# STAT202 Study Guide - Midterm Guide: Binomial Distribution, Continuity Correction, Standard Deviation

by OC66349

School

University of WaterlooDepartment

StatisticsCourse Code

STAT202Professor

Dina DawoudStudy Guide

MidtermThis

**preview**shows pages 1-2. to view the full**8 pages of the document.**Question 1: Score 0/0

The probability of getting a parking ticket when not paying for a 2-hour period is 0.25.

What is the probability of getting at least 75 tickets if you park on 257 occasions for a

2-hour period and don’t pay?

Incorrect

Your Answer:

Correct

Answer:

0.0699

Comment:

Let X be the number of tickets received.

This is a binomial situation with p = 0.25 and n = 257,

so Mean = np = 64.25,

.

Using a Normal approximation with Continuity Correction we have

Thus, P(X ≥ 75) ≈ 1 - P(Z < 1.476579) = 0.0699.

Question 2: Score 0/0

Assume that the tires sold by Olsen Tires are normally distributed

with a mean life of 41,000 miles and a standard deviation of 2,450

miles. If you were to buy 4 Olsen tires, what is the approximate

probability that all four will last longer than 40,000 miles?

Incorrect

Your

Answer:

Correct

Answer:

0.188

Commen

t:

Let X = tire lifetime. E(X) = 41,000 and σX = 2,450. We standardize X by setting .

Now consider a single tire, and let's find the probability that its lifetime is 40,000 miles or more. That is

The probability that all four tires will last this long, assuming their lifespans are independent, is (0.6584)4 =

0.188 .

Question 3: Score 0/0

If X is a normal random variable with mean 5 and standard deviation 2.9, then find the

value x such that

P(Z > x) is equal to 0.7263, as shown below. (Note: the diagram is not necessarily to

scale.)

Incorrect

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Your Answer:

Correct Answer:

3.2551

Comment:

P(X > x) = 0.7263 means 1 - P(X < x) = 0.7263 so P(X < x) = 1 - 0.7263 = 0.2737

Standardizing: so using the Inverse Normal we have :

Question 4: Score 0/0

If a baseball player's batting average is 0.314 or 31.4%, find the probability that the

player will have a bad season and only score at most 67 hits in 235 times at bat. (4

decimal accuracy).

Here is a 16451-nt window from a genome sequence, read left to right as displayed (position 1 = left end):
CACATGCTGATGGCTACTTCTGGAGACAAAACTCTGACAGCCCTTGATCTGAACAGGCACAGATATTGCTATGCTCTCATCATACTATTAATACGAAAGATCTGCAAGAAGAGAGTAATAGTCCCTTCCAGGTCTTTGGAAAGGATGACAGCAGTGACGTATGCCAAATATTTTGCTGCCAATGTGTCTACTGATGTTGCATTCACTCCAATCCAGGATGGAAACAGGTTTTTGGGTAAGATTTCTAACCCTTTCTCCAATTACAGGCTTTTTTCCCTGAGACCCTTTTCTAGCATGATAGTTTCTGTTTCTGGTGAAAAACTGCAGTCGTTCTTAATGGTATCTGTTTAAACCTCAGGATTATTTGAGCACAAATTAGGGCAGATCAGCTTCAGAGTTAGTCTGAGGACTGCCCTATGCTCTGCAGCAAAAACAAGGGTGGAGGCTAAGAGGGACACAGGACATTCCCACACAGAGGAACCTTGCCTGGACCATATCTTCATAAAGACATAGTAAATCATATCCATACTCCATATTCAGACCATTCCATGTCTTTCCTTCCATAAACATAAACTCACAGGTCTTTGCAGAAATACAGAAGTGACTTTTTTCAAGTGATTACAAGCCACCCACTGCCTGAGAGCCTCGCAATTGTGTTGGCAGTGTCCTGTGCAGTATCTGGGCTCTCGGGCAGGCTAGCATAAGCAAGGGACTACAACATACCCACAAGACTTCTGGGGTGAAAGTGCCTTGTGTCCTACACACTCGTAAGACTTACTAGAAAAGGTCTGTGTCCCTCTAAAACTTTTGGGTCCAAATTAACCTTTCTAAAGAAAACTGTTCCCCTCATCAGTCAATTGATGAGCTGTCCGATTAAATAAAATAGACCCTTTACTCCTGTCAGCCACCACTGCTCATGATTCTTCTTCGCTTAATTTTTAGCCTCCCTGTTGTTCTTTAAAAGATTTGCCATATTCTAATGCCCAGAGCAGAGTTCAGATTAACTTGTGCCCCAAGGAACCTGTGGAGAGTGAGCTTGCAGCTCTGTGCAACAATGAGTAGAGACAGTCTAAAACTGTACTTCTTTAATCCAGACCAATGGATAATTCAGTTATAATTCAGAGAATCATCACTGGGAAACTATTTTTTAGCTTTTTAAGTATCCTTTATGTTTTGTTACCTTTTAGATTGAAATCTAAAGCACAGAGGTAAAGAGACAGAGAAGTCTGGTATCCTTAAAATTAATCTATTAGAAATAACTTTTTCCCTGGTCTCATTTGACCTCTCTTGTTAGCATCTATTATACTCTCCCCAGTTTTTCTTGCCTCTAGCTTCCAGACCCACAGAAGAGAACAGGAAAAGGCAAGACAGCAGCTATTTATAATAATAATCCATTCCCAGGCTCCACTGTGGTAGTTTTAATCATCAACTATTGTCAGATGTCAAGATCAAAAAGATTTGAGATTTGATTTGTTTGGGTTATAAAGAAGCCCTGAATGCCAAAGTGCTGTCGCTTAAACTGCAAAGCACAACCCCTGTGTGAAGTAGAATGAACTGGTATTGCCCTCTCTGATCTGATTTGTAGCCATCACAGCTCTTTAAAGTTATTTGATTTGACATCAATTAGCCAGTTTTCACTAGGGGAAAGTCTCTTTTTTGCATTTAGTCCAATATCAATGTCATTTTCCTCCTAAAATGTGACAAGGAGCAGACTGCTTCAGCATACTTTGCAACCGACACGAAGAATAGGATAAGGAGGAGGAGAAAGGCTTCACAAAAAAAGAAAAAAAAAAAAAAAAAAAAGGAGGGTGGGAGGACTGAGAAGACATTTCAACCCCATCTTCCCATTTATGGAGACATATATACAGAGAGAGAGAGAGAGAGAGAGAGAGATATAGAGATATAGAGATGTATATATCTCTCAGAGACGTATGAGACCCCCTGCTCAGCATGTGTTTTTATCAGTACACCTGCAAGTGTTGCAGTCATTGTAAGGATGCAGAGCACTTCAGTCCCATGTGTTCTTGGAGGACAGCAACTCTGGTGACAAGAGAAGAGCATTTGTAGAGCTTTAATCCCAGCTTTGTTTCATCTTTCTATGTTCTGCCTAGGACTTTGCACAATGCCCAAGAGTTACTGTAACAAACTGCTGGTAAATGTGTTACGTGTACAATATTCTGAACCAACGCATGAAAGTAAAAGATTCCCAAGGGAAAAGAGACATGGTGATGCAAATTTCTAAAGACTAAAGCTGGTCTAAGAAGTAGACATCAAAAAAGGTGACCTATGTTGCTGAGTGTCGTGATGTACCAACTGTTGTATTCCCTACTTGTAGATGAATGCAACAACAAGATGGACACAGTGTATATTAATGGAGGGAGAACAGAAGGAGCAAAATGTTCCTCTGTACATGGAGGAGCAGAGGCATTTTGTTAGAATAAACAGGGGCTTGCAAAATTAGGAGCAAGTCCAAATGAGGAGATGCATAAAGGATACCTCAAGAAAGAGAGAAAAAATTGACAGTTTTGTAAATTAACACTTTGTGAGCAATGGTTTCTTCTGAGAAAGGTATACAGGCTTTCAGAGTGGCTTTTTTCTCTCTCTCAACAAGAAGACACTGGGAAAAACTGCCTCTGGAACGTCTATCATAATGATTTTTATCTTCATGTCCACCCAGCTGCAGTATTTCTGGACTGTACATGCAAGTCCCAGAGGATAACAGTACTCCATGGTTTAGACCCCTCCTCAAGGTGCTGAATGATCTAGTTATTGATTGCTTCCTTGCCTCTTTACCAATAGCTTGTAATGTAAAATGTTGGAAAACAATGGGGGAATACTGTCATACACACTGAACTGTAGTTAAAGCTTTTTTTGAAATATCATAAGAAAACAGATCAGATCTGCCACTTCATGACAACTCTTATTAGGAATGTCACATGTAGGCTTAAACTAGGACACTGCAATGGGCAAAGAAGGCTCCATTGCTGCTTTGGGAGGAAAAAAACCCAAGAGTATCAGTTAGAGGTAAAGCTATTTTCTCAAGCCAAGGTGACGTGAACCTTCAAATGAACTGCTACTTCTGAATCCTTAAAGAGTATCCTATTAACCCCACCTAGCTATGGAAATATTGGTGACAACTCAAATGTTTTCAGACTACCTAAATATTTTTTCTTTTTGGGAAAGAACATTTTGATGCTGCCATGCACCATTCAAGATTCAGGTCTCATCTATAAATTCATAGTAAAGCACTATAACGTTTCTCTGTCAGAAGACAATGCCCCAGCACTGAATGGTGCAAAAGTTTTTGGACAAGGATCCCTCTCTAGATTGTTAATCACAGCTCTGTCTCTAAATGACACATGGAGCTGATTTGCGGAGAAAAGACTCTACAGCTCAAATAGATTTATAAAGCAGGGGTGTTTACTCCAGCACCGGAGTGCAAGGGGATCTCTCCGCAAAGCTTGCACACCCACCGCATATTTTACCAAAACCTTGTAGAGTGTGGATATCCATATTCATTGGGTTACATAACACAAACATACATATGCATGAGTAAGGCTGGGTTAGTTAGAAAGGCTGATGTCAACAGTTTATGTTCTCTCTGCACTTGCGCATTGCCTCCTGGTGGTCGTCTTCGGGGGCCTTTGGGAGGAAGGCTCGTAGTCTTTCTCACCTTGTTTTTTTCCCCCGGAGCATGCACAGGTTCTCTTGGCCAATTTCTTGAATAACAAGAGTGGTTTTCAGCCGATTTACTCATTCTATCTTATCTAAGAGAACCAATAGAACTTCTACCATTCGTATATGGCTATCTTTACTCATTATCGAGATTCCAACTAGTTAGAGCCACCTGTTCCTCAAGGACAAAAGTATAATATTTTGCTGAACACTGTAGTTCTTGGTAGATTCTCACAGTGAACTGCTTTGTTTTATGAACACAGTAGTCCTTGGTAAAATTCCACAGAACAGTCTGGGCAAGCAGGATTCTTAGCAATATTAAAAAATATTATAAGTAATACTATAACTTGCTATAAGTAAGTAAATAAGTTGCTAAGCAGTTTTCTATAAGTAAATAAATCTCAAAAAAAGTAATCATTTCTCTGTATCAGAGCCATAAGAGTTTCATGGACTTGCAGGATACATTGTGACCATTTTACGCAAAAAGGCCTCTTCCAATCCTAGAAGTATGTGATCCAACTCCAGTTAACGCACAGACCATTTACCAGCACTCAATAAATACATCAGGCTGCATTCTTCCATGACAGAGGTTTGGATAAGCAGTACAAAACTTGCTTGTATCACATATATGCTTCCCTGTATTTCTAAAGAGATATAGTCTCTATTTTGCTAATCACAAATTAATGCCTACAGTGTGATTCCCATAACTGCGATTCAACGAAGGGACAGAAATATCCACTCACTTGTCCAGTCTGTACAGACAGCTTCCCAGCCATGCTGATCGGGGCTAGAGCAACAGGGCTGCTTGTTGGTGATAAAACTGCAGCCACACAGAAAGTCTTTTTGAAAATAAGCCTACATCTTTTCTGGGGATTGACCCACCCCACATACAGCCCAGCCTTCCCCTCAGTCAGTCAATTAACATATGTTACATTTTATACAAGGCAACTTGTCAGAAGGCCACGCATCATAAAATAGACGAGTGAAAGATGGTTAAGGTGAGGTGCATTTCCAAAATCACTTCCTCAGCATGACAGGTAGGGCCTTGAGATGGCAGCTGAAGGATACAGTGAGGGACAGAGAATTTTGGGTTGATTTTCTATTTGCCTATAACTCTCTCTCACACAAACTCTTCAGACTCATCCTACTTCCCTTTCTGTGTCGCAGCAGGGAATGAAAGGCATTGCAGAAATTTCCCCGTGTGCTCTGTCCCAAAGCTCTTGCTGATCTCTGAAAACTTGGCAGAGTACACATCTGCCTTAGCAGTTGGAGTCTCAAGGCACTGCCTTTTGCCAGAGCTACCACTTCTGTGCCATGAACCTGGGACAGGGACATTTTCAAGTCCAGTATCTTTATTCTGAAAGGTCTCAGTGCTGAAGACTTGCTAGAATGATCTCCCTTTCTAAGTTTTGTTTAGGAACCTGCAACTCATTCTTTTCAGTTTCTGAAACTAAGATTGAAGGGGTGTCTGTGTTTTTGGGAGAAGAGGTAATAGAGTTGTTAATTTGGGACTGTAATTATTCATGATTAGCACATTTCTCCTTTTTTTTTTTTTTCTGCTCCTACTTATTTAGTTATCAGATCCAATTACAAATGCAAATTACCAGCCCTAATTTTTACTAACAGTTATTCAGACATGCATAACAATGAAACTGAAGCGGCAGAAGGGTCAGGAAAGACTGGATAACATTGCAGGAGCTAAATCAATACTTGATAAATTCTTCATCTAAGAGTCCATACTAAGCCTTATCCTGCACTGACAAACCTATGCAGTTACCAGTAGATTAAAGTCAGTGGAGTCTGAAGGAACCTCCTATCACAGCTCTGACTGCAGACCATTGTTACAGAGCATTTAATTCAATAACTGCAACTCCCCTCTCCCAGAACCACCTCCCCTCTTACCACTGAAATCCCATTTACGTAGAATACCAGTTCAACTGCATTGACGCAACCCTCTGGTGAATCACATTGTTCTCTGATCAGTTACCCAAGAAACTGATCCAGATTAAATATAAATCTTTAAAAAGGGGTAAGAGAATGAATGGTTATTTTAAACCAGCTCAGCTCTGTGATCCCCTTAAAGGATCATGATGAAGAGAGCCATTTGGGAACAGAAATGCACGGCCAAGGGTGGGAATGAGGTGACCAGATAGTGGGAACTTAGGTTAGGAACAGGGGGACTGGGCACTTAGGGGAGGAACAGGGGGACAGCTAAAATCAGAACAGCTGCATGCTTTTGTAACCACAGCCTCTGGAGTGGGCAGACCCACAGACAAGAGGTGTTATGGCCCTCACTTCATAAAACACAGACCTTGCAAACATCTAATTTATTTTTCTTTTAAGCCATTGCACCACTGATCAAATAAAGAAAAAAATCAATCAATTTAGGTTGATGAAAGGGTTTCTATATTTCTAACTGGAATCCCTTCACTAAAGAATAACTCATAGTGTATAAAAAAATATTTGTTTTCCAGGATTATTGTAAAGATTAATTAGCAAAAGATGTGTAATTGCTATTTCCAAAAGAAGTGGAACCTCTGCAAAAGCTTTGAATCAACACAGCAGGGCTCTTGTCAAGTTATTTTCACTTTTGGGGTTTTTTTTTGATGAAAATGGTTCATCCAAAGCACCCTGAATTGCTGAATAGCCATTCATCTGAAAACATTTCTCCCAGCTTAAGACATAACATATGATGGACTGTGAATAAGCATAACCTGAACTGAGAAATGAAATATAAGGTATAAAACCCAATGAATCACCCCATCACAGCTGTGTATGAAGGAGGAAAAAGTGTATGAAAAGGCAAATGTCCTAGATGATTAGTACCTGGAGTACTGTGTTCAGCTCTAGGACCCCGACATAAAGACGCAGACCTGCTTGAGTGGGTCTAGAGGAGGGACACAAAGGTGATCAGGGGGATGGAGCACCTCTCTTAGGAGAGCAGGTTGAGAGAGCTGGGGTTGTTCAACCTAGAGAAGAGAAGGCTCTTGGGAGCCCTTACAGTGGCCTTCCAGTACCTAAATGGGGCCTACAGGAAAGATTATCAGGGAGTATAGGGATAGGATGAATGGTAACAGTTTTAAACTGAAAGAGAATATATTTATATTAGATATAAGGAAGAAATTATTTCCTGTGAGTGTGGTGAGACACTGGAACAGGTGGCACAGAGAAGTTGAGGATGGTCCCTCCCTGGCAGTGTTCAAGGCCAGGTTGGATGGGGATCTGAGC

NOTE: Please answer with a probability, not a %. For example 0.1234 instead of

12.34 .

Incorrect

Your

Answer:

Correct

Answer:

0.1883±0.001

Comment:

Let X be the number of hits in 235 at-bats. We use the normal approximation to the binomial here.

Mean

Variance so

Question 5: Score 0/0

Suppose at the University of Manitoba, 34.3% of the students live in apartments. If 178 students

are randomly selected, then the probability that the number of them living in apartments will be

between 49 and 68 inclusive, is (4 decimals):

Incorrect

Your

Answer:

Correct

0.8564±0.001

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Answer:

Comment

:

Let X be the number of students in apartments.

This is a binomial distribution with p = 0.343 and n = 178.

Mean = np = 61.054, Var = np(1 - p) = 40.1125, so SD = 6.3334

Using the normal approximation we continuity correction we have:

Question 6: Score 0/0

Defects occur in a certain manufactured tape on the average of 1 per 1,000

m. Assuming a Poisson distribution for the number of defects in a given

length of tape, what is the probability that a 4,000 m roll will have no

defects? (3 decimal accuracy)

Incorrect

Your Answer:

Correct Answer:

0.0183±0.01

Comment:

Let X = number of defects in a 4,000 m roll. X ~ Poisson(4). P(X = 0) = = 0.0183 .

Question 7: Score 0/0

A series of n independent trials are run for a Binomial Process with probability of success p. If

the mean is found to be 2.9 and the variance is 1.4, what would you estimate n to be?

Incorrect

Your Answer:

Correct Answer:

6

Comment:

We have μ = 2.9 and σ2 = 1.4 . Using the properties of the Binomial Distribution we have :

[1] np = 2.9 and

[2] np(1-p) = 1.4

Combining : 2.9(1-p) = 1.4 so or = 0.517241

Substitute this p value in [1] and solve::

For n you really should round UP to the next integer, but "normal" roundoff is accepted.

Question 8: Score 0/0

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